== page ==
Ayize Jama-Everett and John Jennings Unpack Their Box of Bones

A monstrous face with sharp teeth, surrounded by tentacles

Horror takes on a whole new meaning when told by and about Black people. With so much of history for people of the African Diaspora bound up in enslavement, it’s difficult to separate any artistic expression from the generational trauma and the continued weight of racism. Though it is as disturbing to read those stories as it is to tell them, those stories still must be told. With Box of Bones Book One, Ayize Jama-Everett and John Jennings tap into that horror on a terrifying, Tales From the Crypt-esque trip through Black history.

A skeletal hand reaches out of a box on the cover of Box of Bones

How did the collaboration between the two of you come about? How were the other people involved in Box of Bones brought into the mix?

Jama-Everett: So John channeled this crazy image and idea about a box filled with bad things that travelled through black history and murdered everyone. Kind of like a Hellraiser Lament Configuration only for black people. I had nightmares. In order to keep myself sane, I crafted a narrative around the Box — Who wanted it, what they did with it, how to control it, etc.

John was all about drawing the entire thing. He then got married and ended up getting a new position. Also, he was working on the adaptation of Kindred by Octavia E. Butler with Damian Duffy. Then he got a fellowship at Harvard. So, there was a lot going on that kept disrupting things on the production side. While it was always a collaborative project, with Stacey Robinson on covers, we got David Brame, Avy Jetter, and some other awesome artists to step in and do pencils, inks, and other things. John couldn’t help putting his touch on all the colors and the flats, but it all just made the project look better.

A monstrous head on the body of a woman with tentacles and chains for hair

What is your relationship with horror? What was your first experience with the genre and how have your views and interest in it evolved over time?

Jama-Everett: I grew up down the block from a theater that showed a constant stream of blaxploitation, kung fu, and horror films. I remember seeing the movie Scanners in the theater when I was around seven years old. A dude’s head exploded. I was hooked. I remember reading Clive Barker when I was way too young and classic gothic texts like The Monk and The King in Yellow. Horror is in my blood. Over time I’ve become more concerned with conceptual horror, Ito’s Uzamaki being a classic example of something that freaks me the hell out. In terms of horror films, now I’m more concerned with how they’re made or the funny ones. I loved the Wolf of Snow Hollow for example.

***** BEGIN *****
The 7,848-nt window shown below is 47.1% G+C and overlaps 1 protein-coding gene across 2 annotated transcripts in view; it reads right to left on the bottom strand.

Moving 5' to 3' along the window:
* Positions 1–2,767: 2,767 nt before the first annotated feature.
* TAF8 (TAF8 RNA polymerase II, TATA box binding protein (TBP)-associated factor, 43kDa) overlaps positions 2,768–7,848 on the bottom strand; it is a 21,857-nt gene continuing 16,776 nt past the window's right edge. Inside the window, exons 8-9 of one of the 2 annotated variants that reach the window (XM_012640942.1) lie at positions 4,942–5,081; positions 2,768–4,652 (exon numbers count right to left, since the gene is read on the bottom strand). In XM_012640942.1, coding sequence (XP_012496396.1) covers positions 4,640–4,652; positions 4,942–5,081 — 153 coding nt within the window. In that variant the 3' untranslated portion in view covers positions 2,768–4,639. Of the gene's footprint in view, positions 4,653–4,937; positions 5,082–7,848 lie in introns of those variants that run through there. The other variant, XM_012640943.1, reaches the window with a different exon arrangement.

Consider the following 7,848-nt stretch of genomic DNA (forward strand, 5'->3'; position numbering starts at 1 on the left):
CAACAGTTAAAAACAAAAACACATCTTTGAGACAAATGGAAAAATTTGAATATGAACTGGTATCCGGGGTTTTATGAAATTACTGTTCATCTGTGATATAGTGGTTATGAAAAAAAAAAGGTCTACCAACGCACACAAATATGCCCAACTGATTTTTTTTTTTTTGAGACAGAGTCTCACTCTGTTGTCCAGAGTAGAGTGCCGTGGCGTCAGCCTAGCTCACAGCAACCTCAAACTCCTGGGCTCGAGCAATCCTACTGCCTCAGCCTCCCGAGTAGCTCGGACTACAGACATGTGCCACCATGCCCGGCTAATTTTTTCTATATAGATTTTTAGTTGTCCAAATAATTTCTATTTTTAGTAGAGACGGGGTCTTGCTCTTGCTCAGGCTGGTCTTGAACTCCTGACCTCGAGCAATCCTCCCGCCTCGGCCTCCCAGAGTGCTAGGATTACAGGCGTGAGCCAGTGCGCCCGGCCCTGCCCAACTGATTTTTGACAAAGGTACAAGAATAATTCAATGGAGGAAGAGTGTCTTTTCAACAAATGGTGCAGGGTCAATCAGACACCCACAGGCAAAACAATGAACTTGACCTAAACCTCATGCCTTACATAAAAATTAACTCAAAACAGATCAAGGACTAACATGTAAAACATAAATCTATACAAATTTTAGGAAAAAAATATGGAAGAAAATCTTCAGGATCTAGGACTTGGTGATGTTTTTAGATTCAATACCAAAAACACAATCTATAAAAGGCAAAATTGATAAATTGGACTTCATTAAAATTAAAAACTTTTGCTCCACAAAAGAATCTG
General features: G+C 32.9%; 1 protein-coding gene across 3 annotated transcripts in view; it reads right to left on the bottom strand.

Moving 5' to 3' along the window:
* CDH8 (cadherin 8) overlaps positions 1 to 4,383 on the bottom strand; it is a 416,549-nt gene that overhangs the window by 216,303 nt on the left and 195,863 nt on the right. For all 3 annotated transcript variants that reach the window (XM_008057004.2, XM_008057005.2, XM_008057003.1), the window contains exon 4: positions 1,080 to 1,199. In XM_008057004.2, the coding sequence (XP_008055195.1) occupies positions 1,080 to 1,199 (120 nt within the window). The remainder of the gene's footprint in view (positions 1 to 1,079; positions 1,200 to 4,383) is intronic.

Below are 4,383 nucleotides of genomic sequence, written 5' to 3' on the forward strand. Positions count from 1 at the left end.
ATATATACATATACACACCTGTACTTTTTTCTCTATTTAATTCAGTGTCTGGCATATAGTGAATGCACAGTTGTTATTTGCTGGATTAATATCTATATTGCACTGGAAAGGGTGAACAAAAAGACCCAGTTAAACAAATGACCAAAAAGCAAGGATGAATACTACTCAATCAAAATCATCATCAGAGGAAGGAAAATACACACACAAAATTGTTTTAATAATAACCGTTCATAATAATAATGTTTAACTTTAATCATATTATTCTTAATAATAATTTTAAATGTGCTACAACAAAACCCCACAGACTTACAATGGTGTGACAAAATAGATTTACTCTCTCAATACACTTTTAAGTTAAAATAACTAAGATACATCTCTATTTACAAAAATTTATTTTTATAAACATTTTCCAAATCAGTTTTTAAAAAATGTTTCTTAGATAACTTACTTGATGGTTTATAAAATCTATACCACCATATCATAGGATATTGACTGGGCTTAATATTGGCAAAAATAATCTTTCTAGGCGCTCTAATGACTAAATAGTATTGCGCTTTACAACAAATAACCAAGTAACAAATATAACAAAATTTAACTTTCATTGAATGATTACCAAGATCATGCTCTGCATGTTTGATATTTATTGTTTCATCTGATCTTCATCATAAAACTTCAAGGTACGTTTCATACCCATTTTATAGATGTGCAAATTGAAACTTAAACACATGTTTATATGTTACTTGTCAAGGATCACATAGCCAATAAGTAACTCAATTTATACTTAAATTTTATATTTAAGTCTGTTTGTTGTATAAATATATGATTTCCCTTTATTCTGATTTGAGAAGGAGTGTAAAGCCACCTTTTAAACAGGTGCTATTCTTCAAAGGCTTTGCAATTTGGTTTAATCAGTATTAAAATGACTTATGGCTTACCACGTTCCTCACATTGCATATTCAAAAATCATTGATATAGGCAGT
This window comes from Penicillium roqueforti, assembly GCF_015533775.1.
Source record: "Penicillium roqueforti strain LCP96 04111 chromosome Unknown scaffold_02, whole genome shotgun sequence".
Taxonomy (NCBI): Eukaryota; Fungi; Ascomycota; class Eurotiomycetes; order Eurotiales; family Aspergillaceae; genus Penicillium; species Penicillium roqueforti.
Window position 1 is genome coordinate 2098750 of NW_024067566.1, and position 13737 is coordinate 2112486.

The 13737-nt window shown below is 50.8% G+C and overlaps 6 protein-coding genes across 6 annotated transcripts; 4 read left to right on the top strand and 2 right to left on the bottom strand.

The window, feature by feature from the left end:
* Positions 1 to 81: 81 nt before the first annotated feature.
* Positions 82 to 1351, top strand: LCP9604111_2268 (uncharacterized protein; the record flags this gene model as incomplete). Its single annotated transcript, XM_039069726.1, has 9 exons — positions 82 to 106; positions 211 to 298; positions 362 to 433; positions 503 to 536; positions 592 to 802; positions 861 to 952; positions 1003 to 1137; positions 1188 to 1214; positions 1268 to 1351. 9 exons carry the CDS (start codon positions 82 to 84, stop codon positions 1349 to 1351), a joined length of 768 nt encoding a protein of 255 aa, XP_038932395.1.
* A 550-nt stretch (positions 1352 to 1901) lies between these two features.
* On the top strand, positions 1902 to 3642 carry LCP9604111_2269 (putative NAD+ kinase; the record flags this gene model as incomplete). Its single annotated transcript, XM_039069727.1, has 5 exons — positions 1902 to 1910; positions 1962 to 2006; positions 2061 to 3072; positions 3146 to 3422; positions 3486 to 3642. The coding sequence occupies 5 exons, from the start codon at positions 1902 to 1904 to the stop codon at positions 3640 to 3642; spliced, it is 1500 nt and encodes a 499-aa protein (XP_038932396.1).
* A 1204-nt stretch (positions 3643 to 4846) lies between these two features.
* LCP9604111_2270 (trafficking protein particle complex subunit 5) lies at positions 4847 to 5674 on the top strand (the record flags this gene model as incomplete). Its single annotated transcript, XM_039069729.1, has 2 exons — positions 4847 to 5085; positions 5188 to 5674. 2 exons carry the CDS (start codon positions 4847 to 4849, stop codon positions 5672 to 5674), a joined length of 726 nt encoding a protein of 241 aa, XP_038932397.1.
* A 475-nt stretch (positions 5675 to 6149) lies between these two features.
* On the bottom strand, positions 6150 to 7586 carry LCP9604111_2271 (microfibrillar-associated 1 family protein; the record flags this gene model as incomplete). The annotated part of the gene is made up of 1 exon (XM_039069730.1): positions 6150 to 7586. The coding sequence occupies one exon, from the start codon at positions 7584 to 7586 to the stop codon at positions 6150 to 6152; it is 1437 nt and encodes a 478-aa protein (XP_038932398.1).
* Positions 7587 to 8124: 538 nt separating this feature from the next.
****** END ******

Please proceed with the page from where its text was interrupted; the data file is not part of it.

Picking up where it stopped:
Jennings: My mother was a huge horror and science fiction fan and she passed that love onto me. My grandmother would tell me ghost stories or “h’ants” as they say and also she would have these strange beliefs that I thought were superstitions but now I realize were probably generated from her being exposed to Conjure culture. I’m from rural Mississippi and there’s a lot of Hoodoo permeating the folklore. So, I grew up watching things like The Twilight Zone, The Nightstalker, Night Gallery and just a slew of horror films with my mom. Later on around age 11, we started going to see movies at this grindhouse theatre called Cinema West and it would run the most schlocky, inappropriate, over-the-top films you could imagine. I was also a huge fan of horror comics so I had a steady diet of the old black and white Warren Magazines like Creepy and Eerie (which, of course, were very much influenced by the old EC Comics books like Tales from the Crypt) and also the great horror comics from the ’70s and early ’80s from DC Comics and Charlton Comics. I’ve been a horror fan my whole life it seems.

Why is it important to you to tell these stories?

Jama-Everett: “If you are silent about your pain, they’ll kill you and say you enjoyed it.” Zora Neal Hurston said. It’s been an honor to help tell the story of those that have come before, to expose their horror so that no one can say they enjoyed the pain they went through. And that they also didn’t sit down and take it. This is a book crafted as a psychic defense against a re-writing of history which states Black people don’t care about horror, or history, or conjure magic, or magic as a form of painful reparations. It’s deep.